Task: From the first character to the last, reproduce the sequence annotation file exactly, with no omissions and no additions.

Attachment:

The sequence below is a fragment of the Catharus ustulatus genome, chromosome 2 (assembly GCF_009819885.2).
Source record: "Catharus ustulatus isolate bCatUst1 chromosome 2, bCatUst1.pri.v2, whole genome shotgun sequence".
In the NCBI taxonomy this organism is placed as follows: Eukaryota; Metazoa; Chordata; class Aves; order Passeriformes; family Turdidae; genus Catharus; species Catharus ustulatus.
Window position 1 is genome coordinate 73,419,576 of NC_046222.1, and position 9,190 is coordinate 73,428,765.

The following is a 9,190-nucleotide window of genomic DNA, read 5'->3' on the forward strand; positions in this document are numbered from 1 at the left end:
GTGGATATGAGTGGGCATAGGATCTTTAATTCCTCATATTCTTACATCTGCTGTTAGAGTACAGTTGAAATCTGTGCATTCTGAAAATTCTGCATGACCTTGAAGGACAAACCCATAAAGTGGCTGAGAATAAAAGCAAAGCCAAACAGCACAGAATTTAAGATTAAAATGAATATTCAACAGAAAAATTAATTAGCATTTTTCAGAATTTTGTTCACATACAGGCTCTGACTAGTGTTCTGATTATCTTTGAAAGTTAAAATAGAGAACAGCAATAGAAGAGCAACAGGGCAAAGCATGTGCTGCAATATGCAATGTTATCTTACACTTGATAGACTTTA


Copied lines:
The sequence below is a fragment of the Catharus ustulatus genome, chromosome 2 (assembly GCF_009819885.2).
Source record: "Catharus ustulatus isolate bCatUst1 chromosome 2, bCatUst1.pri.v2, whole genome shotgun sequence".
In the NCBI taxonomy this organism is placed as follows: Eukaryota; Metazoa; Chordata; class Aves; order Passeriformes; family Turdidae; genus Catharus; species Catharus ustulatus.
Window position 1 is genome coordinate 73,419,576 of NC_046222.1, and position 9,190 is coordinate 73,428,765.

The following is a 9,190-nucleotide window of genomic DNA, read 5'->3' on the forward strand; positions in this document are numbered from 1 at the left end:
GTGGATATGAGTGGGCATAGGATCTTTAATTCCTCATATTCTTACATCTGCTGTTAGAGTACAGTTGAAATCTGTGCATTCTGAAAATTCTGCATGACCTTGAAGGACAAACCCATAAAGTGGCTGAGAATAAAAGCAAAGCCAAACAGCACAGAATTTAAGATTAAAATGAATATTCAACAGAAAAATTAATTAGCATTTTTCAGAATTTTGTTCACATACAGGCTCTGACTAGTGTTCTGATTATCTTTGAAAGTTAAAATAGAGAACAGCAATAGAAGAGCAACAGGGCAAAGCATGTGCTGCAATATGCAATGTTATCTTACACTTGATAGACTTTA